Rather than just trying to imitate another’s example, Kazakhstan is learning from the experiences of countries such as Turkey and South Korea, and then charting its own course based on the lessons learned and adapted (Nazarbaev 2010:17-18).
Globalization also presented formal Islam in Turkey as opposing reform, progress, and civilization and this appears to be the case in Kazakhstan as well. Haldun Gulalp (1997:46) in looking at Islam and modernization in Turkey makes an important distinction between political Islam and that as faith. He would propose that most Turks and Kazakhs seek a way to pursue the benefits of globalization whilst staying true to what they believe is a relevant local expression of the Muslim faith.28 2.8.4 Glocalization An attempt to synthesize the benefits of globalization with the local cultural way of doing things has led to the concept of glocalization. Ivan Satyavrata describes glocalization as follows “when ideas get to their new destination, they are not imbibed as they are – they are adapted to fit the local situation….. the effective assimilation of globalization forces within the framework of local traditions, aspirations and interests” (2004:211). He goes on to explain that this glocalization becomes the means of survival for an indigenous community in the face of globalization. Jonathan Ingleby (2006:50) argues that this synchronizing of the global with the local has resulted in the formation of new identities that are no longer as tied to the traditional way of doing things. So, we could speak of a ‘new’, or as described previously, a ‘modern’ Kazakh. Ingleby suggest that we need to make this a major focus of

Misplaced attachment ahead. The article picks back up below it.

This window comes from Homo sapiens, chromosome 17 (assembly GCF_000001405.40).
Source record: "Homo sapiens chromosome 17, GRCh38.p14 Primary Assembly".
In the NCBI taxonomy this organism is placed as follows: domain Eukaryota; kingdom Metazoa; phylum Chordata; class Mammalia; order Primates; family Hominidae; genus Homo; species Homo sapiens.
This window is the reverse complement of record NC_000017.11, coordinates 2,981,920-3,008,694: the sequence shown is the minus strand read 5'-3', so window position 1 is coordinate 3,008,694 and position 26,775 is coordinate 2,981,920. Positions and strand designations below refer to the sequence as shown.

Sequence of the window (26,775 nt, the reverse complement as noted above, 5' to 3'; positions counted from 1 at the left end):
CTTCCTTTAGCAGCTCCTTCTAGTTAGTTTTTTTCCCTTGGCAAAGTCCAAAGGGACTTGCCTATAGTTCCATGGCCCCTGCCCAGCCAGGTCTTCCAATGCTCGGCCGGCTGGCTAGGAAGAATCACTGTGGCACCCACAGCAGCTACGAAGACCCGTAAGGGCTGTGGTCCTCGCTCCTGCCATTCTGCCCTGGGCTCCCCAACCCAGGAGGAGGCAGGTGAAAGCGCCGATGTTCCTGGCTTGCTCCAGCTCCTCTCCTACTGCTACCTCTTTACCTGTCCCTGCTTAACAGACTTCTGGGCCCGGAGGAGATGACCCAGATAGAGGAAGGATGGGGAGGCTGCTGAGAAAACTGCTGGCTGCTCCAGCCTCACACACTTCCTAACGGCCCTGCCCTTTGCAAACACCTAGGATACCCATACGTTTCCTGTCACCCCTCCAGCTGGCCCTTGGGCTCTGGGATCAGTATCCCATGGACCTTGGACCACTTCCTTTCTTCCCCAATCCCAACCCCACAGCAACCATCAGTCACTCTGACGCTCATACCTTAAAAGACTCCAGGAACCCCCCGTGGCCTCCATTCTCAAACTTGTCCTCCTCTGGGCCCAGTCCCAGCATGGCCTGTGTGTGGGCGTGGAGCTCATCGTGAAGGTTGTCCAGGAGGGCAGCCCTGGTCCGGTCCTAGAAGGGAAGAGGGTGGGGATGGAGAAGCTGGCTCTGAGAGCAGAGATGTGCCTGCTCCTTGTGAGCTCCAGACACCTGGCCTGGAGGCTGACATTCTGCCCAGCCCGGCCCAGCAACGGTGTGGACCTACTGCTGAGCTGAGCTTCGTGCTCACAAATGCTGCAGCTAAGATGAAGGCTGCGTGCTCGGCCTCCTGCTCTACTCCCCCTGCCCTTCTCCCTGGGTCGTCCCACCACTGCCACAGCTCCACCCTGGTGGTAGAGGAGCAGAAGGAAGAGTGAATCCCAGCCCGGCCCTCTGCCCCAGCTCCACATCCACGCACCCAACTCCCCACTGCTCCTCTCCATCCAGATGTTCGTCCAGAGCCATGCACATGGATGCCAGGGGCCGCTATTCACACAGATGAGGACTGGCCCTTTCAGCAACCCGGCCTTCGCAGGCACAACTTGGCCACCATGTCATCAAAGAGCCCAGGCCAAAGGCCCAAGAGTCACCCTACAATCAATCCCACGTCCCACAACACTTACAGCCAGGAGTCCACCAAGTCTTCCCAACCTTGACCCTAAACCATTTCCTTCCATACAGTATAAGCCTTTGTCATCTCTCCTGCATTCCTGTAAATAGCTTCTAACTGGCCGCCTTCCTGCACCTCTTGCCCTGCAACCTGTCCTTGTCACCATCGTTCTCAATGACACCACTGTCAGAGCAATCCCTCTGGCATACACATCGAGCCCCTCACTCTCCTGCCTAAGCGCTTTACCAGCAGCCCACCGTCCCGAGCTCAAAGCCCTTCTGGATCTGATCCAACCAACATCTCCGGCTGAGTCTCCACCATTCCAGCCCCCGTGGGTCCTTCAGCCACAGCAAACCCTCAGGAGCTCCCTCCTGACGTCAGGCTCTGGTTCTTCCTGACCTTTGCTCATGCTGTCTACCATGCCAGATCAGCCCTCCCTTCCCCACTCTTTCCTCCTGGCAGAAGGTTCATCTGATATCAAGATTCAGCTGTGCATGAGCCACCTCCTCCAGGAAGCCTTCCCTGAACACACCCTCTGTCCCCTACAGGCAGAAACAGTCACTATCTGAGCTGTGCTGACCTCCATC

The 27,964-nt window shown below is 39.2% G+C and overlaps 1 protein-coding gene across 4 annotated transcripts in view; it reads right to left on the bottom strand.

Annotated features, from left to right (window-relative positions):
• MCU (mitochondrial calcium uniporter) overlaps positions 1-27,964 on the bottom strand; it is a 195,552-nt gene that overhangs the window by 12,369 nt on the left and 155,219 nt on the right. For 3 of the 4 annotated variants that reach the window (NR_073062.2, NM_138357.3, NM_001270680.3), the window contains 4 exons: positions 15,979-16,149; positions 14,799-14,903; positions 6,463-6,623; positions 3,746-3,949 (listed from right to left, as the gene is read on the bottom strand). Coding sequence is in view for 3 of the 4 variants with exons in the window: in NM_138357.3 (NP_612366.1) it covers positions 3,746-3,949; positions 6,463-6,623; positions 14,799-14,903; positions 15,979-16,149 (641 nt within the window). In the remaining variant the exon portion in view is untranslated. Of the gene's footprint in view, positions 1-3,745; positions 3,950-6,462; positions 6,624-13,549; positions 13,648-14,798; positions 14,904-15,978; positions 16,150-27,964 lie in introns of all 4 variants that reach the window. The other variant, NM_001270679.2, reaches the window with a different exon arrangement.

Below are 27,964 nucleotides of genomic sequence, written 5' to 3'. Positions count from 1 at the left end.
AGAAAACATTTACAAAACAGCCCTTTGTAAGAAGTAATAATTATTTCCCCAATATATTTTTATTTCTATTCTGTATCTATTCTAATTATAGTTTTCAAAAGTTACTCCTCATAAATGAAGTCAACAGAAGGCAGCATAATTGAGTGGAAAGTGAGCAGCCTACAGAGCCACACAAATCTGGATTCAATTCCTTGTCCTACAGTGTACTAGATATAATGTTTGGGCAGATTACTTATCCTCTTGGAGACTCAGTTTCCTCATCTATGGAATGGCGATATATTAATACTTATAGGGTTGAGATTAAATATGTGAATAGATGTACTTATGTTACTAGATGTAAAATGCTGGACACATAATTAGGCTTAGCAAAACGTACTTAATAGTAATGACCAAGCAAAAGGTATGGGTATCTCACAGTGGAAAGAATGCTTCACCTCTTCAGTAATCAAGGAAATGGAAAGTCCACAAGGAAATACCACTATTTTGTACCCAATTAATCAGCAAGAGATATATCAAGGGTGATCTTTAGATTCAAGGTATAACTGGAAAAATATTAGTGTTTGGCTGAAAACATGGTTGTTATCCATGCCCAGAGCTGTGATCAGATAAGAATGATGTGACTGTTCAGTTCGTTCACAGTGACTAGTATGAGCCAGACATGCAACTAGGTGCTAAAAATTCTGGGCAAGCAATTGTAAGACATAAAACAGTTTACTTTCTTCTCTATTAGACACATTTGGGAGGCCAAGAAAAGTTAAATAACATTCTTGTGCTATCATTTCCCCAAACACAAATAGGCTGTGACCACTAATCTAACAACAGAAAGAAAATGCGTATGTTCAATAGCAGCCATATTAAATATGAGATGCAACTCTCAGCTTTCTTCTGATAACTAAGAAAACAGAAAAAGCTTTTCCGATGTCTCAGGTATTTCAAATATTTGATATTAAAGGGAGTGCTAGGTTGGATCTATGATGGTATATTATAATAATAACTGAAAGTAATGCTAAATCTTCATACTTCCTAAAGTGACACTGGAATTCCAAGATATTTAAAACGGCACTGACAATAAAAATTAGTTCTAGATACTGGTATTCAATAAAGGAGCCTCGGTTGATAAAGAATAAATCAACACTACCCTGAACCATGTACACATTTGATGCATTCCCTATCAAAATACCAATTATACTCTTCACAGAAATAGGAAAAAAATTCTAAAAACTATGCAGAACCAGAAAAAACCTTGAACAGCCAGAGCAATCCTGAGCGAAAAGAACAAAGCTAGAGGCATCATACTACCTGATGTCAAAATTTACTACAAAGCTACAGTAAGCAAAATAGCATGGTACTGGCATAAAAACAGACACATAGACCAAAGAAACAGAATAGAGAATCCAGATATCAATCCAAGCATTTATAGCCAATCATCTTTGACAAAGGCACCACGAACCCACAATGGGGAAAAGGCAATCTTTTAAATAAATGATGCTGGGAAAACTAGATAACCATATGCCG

our church planting for four main reasons:
This group of ‘moderns’ is on the increase and will be the majority of the mission
Moderns have a number of needs and are open to being helped by outsiders.
The church itself is a hybrid of various peoples forming a new identity together as
Marcus Noland and Howard Pack (2004) describe a Western view of Islam and globalization that sees Islam as being less productive in a global world and Kazakhs have the challenge of showing how as Muslims they can be very productive in a global world.
Ingleby goes on to point out that this does present a challenge to the current trends in missions that are focused on people-group thinking. If modern Kazakhs are increasingly the majority in Kazakhstan, then what are the implications for a ‘Kazakh only’ church? Does a Biblical church model need to be more hybrid in nature than it has been thus far?
Roland Robertson (1992:185) explains how globalization is giving rise to ‘world spaces’. By this he refers to cities that are heterogeneous in ethnicity. They show the greatest development of modernization, are progressive in nature and are held up by the media as the ideal to strive for. Within these cities arise international educational institutions whose programs and curricula espouse the values of globalization. A good example of this in Kazakhstan is KIMEP University located in the city of Almaty (see www.kimep.kz). It is seen as one of, if not the premier university in the country. It has strong support from the government and its graduates are sought after around the country. Upon further investigation it is evident that most classes are taught in English and many of the courses are focused on trade and commerce, both local and international.